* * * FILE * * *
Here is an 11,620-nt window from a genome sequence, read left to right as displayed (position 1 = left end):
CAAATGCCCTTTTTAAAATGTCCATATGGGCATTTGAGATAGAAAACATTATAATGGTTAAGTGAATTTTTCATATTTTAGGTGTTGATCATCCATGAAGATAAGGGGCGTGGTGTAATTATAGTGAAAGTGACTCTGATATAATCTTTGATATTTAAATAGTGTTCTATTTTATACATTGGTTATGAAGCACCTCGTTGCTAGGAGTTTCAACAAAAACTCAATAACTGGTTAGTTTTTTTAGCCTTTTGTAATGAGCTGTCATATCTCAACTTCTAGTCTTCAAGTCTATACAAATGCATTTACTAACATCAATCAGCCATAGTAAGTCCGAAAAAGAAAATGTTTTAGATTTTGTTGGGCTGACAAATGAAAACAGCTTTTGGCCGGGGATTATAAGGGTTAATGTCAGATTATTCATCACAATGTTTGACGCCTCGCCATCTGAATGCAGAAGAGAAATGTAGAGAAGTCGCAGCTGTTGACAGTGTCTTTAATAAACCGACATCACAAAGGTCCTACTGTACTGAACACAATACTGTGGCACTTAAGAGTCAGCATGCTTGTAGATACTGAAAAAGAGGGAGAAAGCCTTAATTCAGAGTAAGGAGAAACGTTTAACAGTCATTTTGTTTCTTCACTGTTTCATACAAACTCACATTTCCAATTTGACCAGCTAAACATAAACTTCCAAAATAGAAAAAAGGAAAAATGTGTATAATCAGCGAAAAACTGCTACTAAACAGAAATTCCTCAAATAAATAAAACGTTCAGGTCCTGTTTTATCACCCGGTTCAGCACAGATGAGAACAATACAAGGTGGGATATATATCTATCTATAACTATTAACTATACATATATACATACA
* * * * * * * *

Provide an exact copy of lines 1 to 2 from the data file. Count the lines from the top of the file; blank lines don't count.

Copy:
Here is an 11,620-nt window from a genome sequence, read left to right as displayed (position 1 = left end):
CAAATGCCCTTTTTAAAATGTCCATATGGGCATTTGAGATAGAAAACATTATAATGGTTAAGTGAATTTTTCATATTTTAGGTGTTGATCATCCATGAAGATAAGGGGCGTGGTGTAATTATAGTGAAAGTGACTCTGATATAATCTTTGATATTTAAATAGTGTTCTATTTTATACATTGGTTATGAAGCACCTCGTTGCTAGGAGTTTCAACAAAAACTCAATAACTGGTTAGTTTTTTTAGCCTTTTGTAATGAGCTGTCATATCTCAACTTCTAGTCTTCAAGTCTATACAAATGCATTTACTAACATCAATCAGCCATAGTAAGTCCGAAAAAGAAAATGTTTTAGATTTTGTTGGGCTGACAAATGAAAACAGCTTTTGGCCGGGGATTATAAGGGTTAATGTCAGATTATTCATCACAATGTTTGACGCCTCGCCATCTGAATGCAGAAGAGAAATGTAGAGAAGTCGCAGCTGTTGACAGTGTCTTTAATAAACCGACATCACAAAGGTCCTACTGTACTGAACACAATACTGTGGCACTTAAGAGTCAGCATGCTTGTAGATACTGAAAAAGAGGGAGAAAGCCTTAATTCAGAGTAAGGAGAAACGTTTAACAGTCATTTTGTTTCTTCACTGTTTCATACAAACTCACATTTCCAATTTGACCAGCTAAACATAAACTTCCAAAATAGAAAAAAGGAAAAATGTGTATAATCAGCGAAAAACTGCTACTAAACAGAAATTCCTCAAATAAATAAAACGTTCAGGTCCTGTTTTATCACCCGGTTCAGCACAGATGAGAACAATACAAGGTGGGATATATATCTATCTATAACTATTAACTATACATATATACATACA